James Brown Accuser's Conflicting Statements Preclude Charges

Utility worker who claimed the Godfather of Soul swung a knife at him refused to talk to investigators after hiring lawyer.

The Augusta Chronicle

The utility worker who accused soul singer James Brown of assault and kidnapping last month refused to talk to investigators after hiring an attorney, according to a case file.

South Carolina Electric & Gas Co. worker Russell Eubanks went out of his way to report allegations that the Godfather of Soul had swung a knife at him at the singer's Beech Island home July 3. He prepared a three-page account of his conversation with Brown.

But when Aiken County sheriff's investigators had follow-up questions, the utility worker hired attorney Gregory Harlow and refused to talk, according to a case file received by the Augusta Chronicle through a Freedom of Information Act request.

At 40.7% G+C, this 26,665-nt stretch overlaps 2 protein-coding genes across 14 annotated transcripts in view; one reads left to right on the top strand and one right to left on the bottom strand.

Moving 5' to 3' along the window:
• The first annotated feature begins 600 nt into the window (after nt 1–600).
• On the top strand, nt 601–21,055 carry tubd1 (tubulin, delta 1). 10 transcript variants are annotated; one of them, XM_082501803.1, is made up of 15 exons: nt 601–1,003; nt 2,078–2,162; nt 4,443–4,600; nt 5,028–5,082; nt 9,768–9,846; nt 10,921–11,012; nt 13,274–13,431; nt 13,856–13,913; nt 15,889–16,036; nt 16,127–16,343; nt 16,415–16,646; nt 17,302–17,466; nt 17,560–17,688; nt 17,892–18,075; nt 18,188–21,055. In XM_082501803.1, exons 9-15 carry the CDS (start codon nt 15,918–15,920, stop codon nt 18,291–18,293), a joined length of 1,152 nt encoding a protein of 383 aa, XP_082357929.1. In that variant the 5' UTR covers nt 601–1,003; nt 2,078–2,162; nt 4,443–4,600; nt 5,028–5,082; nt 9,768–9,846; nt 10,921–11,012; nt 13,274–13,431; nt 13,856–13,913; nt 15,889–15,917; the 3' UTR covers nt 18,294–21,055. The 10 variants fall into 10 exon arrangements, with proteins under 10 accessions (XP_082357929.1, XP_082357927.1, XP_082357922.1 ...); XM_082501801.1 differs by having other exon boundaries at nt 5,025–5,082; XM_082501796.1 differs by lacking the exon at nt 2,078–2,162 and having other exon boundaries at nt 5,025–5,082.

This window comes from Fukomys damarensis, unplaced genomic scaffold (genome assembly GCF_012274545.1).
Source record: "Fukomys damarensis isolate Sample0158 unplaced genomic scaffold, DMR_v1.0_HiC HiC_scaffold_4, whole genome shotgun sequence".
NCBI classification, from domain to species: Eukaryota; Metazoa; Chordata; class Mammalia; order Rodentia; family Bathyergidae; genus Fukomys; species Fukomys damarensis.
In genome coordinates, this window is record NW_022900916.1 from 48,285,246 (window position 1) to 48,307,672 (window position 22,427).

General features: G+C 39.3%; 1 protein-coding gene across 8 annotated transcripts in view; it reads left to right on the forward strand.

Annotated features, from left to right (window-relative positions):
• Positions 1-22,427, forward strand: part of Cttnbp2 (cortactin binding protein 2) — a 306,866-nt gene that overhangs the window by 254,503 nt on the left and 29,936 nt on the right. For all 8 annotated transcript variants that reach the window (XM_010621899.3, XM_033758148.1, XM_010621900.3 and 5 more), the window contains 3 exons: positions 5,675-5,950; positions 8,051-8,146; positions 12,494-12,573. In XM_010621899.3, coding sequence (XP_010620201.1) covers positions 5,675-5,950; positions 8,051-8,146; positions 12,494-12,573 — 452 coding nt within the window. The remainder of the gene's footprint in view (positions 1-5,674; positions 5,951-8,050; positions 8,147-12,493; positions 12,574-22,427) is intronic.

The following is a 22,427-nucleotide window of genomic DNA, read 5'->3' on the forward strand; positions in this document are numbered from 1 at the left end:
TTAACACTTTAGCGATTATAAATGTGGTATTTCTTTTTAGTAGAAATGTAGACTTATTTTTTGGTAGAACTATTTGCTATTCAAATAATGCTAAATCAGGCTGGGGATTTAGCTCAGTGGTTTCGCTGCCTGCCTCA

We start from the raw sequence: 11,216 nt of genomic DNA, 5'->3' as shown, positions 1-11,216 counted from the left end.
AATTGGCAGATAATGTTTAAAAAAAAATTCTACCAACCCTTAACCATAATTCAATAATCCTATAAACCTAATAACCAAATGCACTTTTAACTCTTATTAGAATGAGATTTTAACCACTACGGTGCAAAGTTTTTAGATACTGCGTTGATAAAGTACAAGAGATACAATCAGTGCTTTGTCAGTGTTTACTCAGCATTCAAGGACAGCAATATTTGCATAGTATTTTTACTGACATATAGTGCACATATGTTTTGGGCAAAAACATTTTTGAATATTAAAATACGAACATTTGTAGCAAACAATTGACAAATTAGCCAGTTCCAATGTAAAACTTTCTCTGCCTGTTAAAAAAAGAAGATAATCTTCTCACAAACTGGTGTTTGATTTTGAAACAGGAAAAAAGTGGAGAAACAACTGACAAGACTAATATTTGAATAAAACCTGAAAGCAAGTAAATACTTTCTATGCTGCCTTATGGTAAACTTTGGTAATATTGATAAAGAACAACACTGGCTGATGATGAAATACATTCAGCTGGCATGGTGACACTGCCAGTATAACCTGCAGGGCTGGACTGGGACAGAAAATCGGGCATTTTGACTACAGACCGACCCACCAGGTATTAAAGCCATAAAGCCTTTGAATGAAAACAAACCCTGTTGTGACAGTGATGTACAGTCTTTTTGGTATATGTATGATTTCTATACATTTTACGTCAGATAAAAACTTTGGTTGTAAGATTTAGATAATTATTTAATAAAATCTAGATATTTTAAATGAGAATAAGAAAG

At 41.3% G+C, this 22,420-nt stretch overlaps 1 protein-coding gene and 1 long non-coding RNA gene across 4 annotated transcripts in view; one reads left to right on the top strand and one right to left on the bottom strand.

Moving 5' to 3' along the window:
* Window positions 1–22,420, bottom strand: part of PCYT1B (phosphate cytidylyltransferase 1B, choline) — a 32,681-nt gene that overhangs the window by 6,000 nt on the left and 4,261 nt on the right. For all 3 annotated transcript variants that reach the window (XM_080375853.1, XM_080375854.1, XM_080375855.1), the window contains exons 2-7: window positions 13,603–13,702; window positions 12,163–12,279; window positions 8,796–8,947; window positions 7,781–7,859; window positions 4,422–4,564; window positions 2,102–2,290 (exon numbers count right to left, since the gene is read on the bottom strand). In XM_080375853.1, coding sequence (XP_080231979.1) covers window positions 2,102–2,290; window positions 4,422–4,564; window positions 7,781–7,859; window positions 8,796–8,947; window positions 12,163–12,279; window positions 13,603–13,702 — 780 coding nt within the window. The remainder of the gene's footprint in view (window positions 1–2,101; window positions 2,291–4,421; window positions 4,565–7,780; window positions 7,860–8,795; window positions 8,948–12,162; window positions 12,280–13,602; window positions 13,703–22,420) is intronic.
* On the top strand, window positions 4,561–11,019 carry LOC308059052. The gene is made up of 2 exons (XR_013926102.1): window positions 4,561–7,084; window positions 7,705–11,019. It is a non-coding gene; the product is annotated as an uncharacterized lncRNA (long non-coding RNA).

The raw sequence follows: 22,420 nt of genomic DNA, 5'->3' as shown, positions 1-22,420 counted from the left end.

That was one reason authorities decided not to pursue charges. The other reason: conflicting statements by Eubanks.

According to a report by Investigator Gary Eastlake, SCE&G supervisors Wayne Harris and Altee Hicks talked to Eubanks after the worker's visit to the Brown estate for a no-lights complaint. The worker told his superiors that Brown never left his front porch during the confrontation.

But in his statement, Eubanks describes Brown chasing him down the driveway with a knife.

"When I got in my truck, I called my supervisor ... to report the incident. Mr. Brown was in the driveway with his knife, still shouting obscenities and racial slurs at me," Eubanks wrote.

The case file provides insight into the investigation:

  • Brown told investigators that the utility worker never identified himself as an SCE&G employee and wasn't wearing identifiable clothing, only a tool belt.

  • The singer said he saw a man looking into his bedroom window and never heard a doorbell. Brown went to the door and told the man he was under citizen's arrest for trespassing and not to leave until officers arrived. Brown said he never called the police because the man left.

    — Greg Rickabaugh